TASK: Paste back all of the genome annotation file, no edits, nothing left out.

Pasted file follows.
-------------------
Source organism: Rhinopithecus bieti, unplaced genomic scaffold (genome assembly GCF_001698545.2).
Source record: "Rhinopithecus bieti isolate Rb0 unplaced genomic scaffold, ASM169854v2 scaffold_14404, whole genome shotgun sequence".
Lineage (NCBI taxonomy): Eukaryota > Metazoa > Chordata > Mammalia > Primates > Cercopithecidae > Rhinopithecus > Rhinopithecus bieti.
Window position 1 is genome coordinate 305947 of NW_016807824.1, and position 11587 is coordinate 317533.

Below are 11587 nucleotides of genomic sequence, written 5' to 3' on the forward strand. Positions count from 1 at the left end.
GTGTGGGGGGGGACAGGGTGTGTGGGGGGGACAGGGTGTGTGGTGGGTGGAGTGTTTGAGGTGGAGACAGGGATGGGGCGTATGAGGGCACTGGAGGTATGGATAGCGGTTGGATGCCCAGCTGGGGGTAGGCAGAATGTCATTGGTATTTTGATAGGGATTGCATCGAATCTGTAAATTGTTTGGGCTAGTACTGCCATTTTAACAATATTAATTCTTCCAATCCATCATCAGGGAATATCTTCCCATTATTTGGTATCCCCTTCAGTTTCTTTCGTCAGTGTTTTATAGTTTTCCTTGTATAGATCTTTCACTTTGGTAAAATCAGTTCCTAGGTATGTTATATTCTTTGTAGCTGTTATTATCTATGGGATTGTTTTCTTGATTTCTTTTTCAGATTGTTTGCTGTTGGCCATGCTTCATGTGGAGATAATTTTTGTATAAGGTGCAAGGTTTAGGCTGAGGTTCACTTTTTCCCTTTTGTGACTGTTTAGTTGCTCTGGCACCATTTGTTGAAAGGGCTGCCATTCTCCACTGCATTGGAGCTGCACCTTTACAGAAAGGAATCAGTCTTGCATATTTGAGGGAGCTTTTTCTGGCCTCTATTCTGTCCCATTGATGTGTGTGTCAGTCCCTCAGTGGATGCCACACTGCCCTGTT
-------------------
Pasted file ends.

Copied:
Source organism: Rhinopithecus bieti, unplaced genomic scaffold (genome assembly GCF_001698545.2).
Source record: "Rhinopithecus bieti isolate Rb0 unplaced genomic scaffold, ASM169854v2 scaffold_14404, whole genome shotgun sequence".
Lineage (NCBI taxonomy): Eukaryota > Metazoa > Chordata > Mammalia > Primates > Cercopithecidae > Rhinopithecus > Rhinopithecus bieti.
Window position 1 is genome coordinate 305947 of NW_016807824.1, and position 11587 is coordinate 317533.

Below are 11587 nucleotides of genomic sequence, written 5' to 3' on the forward strand. Positions count from 1 at the left end.
GTGTGGGGGGGGACAGGGTGTGTGGGGGGGACAGGGTGTGTGGTGGGTGGAGTGTTTGAGGTGGAGACAGGGATGGGGCGTATGAGGGCACTGGAGGTATGGATAGCGGTTGGATGCCCAGCTGGGGGTAGGCAGAATGTCATTGGTATTTTGATAGGGATTGCATCGAATCTGTAAATTGTTTGGGCTAGTACTGCCATTTTAACAATATTAATTCTTCCAATCCATCATCAGGGAATATCTTCCCATTATTTGGTATCCCCTTCAGTTTCTTTCGTCAGTGTTTTATAGTTTTCCTTGTATAGATCTTTCACTTTGGTAAAATCAGTTCCTAGGTATGTTATATTCTTTGTAGCTGTTATTATCTATGGGATTGTTTTCTTGATTTCTTTTTCAGATTGTTTGCTGTTGGCCATGCTTCATGTGGAGATAATTTTTGTATAAGGTGCAAGGTTTAGGCTGAGGTTCACTTTTTCCCTTTTGTGACTGTTTAGTTGCTCTGGCACCATTTGTTGAAAGGGCTGCCATTCTCCACTGCATTGGAGCTGCACCTTTACAGAAAGGAATCAGTCTTGCATATTTGAGGGAGCTTTTTCTGGCCTCTATTCTGTCCCATTGATGTGTGTGTCAGTCCCTCAGTGGATGCCACACTGCCCTGTT